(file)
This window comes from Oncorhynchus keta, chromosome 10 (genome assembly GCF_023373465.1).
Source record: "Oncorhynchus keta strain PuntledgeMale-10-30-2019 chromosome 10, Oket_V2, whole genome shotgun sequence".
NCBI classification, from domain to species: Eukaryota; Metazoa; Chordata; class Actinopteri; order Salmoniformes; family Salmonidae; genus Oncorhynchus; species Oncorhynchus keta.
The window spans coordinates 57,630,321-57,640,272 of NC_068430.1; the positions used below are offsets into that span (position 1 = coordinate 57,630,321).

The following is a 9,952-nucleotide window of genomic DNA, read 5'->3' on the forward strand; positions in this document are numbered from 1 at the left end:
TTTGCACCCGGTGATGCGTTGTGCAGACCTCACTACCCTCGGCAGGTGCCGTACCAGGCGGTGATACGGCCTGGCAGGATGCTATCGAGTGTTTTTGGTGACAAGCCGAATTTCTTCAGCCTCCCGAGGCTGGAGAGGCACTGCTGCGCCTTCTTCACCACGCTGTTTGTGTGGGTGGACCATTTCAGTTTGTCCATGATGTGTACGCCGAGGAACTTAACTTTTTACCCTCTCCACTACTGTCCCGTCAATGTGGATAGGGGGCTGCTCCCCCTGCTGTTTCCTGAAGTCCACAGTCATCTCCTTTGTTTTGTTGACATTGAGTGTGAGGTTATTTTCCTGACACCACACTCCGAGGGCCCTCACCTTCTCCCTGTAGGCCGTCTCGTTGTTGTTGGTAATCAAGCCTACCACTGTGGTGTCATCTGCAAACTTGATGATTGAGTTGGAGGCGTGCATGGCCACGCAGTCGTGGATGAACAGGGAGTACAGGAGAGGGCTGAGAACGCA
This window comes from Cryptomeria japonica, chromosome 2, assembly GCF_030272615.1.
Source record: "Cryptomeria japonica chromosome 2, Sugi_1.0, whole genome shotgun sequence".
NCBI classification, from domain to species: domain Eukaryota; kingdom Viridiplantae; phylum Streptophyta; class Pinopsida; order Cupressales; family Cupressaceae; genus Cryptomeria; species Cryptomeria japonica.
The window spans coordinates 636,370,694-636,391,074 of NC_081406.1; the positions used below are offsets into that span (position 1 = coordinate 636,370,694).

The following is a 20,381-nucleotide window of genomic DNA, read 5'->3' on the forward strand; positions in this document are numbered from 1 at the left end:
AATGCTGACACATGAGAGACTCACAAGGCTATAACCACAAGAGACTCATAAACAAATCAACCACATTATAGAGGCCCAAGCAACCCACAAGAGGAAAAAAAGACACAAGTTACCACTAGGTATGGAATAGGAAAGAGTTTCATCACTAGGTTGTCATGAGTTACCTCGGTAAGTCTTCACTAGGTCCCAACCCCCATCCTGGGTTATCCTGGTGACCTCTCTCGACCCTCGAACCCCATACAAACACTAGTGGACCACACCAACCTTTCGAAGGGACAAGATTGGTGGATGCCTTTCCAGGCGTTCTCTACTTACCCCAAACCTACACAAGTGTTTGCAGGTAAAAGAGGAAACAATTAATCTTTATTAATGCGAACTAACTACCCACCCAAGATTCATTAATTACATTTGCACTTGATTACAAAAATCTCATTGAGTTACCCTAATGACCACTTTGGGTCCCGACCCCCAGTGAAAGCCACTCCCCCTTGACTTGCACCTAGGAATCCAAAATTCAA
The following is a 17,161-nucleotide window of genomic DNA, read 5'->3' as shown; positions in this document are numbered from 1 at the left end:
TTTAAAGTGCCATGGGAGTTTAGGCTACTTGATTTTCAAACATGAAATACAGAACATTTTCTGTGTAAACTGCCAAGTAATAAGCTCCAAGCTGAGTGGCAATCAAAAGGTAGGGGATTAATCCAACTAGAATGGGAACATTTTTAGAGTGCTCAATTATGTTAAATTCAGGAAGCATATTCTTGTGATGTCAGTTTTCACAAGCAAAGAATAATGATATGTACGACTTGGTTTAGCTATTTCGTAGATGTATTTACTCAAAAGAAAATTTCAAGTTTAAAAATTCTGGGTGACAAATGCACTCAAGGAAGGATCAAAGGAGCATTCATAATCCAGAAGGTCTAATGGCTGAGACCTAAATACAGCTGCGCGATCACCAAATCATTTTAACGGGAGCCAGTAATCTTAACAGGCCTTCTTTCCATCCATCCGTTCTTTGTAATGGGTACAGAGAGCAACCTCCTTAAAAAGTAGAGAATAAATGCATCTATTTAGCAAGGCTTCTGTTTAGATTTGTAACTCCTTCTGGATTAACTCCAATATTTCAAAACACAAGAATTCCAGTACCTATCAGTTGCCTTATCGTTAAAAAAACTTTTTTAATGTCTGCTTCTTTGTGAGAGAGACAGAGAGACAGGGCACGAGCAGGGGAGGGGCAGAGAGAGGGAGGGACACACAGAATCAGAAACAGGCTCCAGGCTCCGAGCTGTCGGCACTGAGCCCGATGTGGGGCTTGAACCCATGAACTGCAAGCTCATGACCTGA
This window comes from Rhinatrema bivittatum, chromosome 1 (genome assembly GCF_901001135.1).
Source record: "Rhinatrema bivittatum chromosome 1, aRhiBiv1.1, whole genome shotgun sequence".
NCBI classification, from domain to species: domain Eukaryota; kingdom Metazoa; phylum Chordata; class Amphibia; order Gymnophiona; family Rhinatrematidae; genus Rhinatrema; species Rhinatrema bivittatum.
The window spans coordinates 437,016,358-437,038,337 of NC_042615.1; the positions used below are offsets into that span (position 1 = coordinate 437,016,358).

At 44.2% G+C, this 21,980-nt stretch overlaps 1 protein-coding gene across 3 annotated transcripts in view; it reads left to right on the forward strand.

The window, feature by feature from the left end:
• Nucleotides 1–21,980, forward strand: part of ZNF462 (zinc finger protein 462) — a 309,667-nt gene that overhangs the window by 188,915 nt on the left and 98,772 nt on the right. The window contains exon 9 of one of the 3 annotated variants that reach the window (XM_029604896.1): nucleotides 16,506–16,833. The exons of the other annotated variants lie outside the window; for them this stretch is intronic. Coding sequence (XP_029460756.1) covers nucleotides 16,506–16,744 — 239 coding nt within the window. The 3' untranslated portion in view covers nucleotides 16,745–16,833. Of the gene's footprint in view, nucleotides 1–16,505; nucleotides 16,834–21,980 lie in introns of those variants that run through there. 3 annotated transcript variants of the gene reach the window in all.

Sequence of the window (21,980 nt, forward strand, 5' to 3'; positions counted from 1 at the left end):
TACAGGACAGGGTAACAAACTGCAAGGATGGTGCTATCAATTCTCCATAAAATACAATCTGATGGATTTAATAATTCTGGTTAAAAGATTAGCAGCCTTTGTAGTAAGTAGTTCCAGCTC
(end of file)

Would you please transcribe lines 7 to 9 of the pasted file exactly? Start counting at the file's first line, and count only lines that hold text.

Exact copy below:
This window comes from Cryptomeria japonica, chromosome 2, assembly GCF_030272615.1.
Source record: "Cryptomeria japonica chromosome 2, Sugi_1.0, whole genome shotgun sequence".
NCBI classification, from domain to species: domain Eukaryota; kingdom Viridiplantae; phylum Streptophyta; class Pinopsida; order Cupressales; family Cupressaceae; genus Cryptomeria; species Cryptomeria japonica.